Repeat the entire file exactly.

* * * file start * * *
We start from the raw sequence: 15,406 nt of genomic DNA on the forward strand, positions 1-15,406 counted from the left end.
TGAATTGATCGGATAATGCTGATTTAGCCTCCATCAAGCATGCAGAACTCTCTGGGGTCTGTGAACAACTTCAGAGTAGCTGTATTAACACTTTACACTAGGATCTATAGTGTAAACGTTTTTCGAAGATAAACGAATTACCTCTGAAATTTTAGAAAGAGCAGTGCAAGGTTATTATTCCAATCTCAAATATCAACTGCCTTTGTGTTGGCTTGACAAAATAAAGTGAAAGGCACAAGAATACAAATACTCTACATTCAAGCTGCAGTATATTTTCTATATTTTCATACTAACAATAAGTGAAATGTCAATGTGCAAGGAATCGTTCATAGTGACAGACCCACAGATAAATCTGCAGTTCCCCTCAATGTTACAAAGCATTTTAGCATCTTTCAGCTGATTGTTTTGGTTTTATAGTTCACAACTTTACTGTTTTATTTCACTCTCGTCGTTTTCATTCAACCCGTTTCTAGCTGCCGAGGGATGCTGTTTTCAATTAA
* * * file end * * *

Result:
We start from the raw sequence: 15,406 nt of genomic DNA on the forward strand, positions 1-15,406 counted from the left end.
TGAATTGATCGGATAATGCTGATTTAGCCTCCATCAAGCATGCAGAACTCTCTGGGGTCTGTGAACAACTTCAGAGTAGCTGTATTAACACTTTACACTAGGATCTATAGTGTAAACGTTTTTCGAAGATAAACGAATTACCTCTGAAATTTTAGAAAGAGCAGTGCAAGGTTATTATTCCAATCTCAAATATCAACTGCCTTTGTGTTGGCTTGACAAAATAAAGTGAAAGGCACAAGAATACAAATACTCTACATTCAAGCTGCAGTATATTTTCTATATTTTCATACTAACAATAAGTGAAATGTCAATGTGCAAGGAATCGTTCATAGTGACAGACCCACAGATAAATCTGCAGTTCCCCTCAATGTTACAAAGCATTTTAGCATCTTTCAGCTGATTGTTTTGGTTTTATAGTTCACAACTTTACTGTTTTATTTCACTCTCGTCGTTTTCATTCAACCCGTTTCTAGCTGCCGAGGGATGCTGTTTTCAATTAA